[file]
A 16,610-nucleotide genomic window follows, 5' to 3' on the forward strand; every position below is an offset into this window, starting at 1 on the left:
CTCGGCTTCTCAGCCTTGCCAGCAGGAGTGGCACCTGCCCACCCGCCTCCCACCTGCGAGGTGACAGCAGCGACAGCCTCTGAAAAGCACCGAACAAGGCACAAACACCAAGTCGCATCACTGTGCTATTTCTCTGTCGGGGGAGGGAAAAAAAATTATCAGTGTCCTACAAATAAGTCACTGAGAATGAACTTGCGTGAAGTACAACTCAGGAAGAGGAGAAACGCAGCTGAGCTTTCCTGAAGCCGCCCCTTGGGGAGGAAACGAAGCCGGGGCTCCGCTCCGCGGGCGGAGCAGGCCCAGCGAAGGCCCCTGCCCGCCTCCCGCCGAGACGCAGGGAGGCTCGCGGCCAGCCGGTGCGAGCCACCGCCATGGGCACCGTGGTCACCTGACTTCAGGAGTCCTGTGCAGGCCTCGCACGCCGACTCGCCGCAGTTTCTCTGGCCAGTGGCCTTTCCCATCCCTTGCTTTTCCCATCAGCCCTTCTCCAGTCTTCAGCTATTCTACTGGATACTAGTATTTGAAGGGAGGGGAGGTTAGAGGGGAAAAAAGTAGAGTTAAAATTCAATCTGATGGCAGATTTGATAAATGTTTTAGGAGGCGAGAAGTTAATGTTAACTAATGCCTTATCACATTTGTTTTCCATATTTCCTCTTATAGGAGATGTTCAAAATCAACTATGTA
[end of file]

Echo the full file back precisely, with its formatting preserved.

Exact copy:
A 16,610-nucleotide genomic window follows, 5' to 3' on the forward strand; every position below is an offset into this window, starting at 1 on the left:
CTCGGCTTCTCAGCCTTGCCAGCAGGAGTGGCACCTGCCCACCCGCCTCCCACCTGCGAGGTGACAGCAGCGACAGCCTCTGAAAAGCACCGAACAAGGCACAAACACCAAGTCGCATCACTGTGCTATTTCTCTGTCGGGGGAGGGAAAAAAAATTATCAGTGTCCTACAAATAAGTCACTGAGAATGAACTTGCGTGAAGTACAACTCAGGAAGAGGAGAAACGCAGCTGAGCTTTCCTGAAGCCGCCCCTTGGGGAGGAAACGAAGCCGGGGCTCCGCTCCGCGGGCGGAGCAGGCCCAGCGAAGGCCCCTGCCCGCCTCCCGCCGAGACGCAGGGAGGCTCGCGGCCAGCCGGTGCGAGCCACCGCCATGGGCACCGTGGTCACCTGACTTCAGGAGTCCTGTGCAGGCCTCGCACGCCGACTCGCCGCAGTTTCTCTGGCCAGTGGCCTTTCCCATCCCTTGCTTTTCCCATCAGCCCTTCTCCAGTCTTCAGCTATTCTACTGGATACTAGTATTTGAAGGGAGGGGAGGTTAGAGGGGAAAAAAGTAGAGTTAAAATTCAATCTGATGGCAGATTTGATAAATGTTTTAGGAGGCGAGAAGTTAATGTTAACTAATGCCTTATCACATTTGTTTTCCATATTTCCTCTTATAGGAGATGTTCAAAATCAACTATGTA